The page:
When I announced to friends, family and coworkers last year that I was going to be a solo RV traveler, I sensed that their ensuing trepidatious questions revealed their own fears and misgivings. A friend who finds it hard to ask for help wanted to know what I would do in the event of a roadside emergency. Another who tends to expect the worst in people inquired about my personal safety. And more than one shy person asked, “Won’t you be lonely?”

I knew solo travel would bring its share of challenges, but loneliness was not one I considered; I am loquacious and outgoing, and when I am alone, I am rarely lonesome. I relish solitude and can keep myself quite good company, at least for a while. I have friends spread out all over the country, and that circle is growing due to the kind offers and invitations to visit by people who read the blog. I also thought I would be constantly meeting people in campgrounds given my experience in the vintage trailer world, but full-time RVing is not a weekend at the campground. Imagine going to your home each evening and talking to all your neighbors; people who live in RVs are not hosting margarita parties and chatting each other up by the campfire every night.

I would have never predicted I would spend protracted periods of time alone in the RV. The longest stint so far was four weeks, when I left the RVing Women’s convention in Oklahoma and drove Route 66 to Palm Springs. This voyage to discover North America is just as much a voyage to discover, and re-discover, myself. And here’s one thing I’ve learned: Four weeks is too long for me to go without substantial human interaction. Sure, I have all of you out in the blogosphere and on Facebook and other social media. Yes, I met and conversed with people on the journey, but those interactions were largely brief and superficial. Part of that feral feeling I had when I arrived in Palm Springs had to do with the lack of meaningful discourse and society along the way.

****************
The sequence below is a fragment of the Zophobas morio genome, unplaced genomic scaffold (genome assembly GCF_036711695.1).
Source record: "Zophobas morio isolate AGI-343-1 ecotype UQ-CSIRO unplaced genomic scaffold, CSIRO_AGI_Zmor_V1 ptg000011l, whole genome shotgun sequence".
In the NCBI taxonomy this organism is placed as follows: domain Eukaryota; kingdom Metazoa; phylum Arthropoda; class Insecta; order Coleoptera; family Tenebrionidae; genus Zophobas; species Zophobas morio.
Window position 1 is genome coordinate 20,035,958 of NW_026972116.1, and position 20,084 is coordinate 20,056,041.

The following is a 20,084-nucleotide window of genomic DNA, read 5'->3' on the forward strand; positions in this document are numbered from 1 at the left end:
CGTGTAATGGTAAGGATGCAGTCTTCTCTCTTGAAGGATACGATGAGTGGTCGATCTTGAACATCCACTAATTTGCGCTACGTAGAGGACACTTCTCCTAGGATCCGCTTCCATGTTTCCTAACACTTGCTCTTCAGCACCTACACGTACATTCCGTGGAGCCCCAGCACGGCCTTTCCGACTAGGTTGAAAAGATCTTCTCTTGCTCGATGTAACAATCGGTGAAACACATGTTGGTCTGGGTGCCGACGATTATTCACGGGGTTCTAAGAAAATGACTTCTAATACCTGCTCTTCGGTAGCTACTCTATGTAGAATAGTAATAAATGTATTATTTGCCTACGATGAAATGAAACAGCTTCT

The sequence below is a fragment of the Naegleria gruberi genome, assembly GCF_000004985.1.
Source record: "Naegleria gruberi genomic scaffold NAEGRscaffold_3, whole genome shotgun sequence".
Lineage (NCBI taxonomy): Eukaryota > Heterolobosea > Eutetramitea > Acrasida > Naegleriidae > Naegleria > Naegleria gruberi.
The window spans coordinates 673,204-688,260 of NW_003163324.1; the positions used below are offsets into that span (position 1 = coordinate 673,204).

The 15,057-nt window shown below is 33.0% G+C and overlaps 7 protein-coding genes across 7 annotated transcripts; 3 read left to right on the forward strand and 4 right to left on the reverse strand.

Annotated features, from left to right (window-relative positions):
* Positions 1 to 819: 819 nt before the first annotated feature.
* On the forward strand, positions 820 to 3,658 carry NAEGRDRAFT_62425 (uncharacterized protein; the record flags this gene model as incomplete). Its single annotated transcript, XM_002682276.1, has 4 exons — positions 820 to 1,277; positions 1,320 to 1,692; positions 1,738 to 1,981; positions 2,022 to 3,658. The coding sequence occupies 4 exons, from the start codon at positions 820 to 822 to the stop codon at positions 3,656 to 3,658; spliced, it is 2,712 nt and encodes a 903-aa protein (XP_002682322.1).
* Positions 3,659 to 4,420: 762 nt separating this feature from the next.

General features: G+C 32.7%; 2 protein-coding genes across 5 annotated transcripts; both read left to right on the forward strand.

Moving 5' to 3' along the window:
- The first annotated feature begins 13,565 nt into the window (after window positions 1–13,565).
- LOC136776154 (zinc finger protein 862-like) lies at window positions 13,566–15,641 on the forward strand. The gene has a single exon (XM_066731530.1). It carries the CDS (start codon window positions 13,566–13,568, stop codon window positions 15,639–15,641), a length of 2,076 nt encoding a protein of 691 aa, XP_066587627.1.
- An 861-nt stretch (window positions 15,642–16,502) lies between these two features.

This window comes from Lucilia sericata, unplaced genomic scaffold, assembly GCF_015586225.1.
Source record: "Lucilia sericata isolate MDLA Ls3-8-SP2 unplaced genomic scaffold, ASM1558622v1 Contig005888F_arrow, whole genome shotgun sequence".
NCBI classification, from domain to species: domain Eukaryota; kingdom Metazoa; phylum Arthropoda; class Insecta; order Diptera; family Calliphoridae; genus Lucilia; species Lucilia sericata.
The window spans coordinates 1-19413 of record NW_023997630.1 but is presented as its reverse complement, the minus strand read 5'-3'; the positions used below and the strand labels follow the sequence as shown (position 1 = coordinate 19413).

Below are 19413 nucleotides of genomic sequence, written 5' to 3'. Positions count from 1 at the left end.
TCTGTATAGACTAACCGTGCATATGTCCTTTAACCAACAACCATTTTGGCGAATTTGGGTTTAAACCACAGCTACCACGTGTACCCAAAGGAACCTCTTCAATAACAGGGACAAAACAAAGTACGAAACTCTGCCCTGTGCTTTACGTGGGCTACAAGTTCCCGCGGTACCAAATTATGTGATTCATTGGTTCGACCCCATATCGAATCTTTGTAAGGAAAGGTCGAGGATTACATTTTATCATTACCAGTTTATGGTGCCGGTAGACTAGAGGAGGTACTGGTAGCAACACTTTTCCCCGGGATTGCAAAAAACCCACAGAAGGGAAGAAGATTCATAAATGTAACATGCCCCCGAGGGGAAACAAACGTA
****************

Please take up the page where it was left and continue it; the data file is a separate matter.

And so, I made a vow to pepper in more visits with friends and family on my travels. Departing Palm Springs en route to Seattle for my yearly medical care in March, I spent some time with my college friend Michelle and her husband Scott in Sacramento:

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My nephew James and his family in Marysville, California:

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My old-school Santa Barbara friends, now in Portland:

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And my niece Michelle and her son Gage in Oregon.

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And then of course there was all the wonderful visitation and communion with my Seattle peeps.

Now, Miss Olive is gone. Defeating that feeling of lonesomeness is even more important without her to keep me company. I must remember to nurture myself more regularly with that which feeds my soul – good conversation with good people. I’m looking forward to a lot of both when I return to my hometown in Mississippi next week.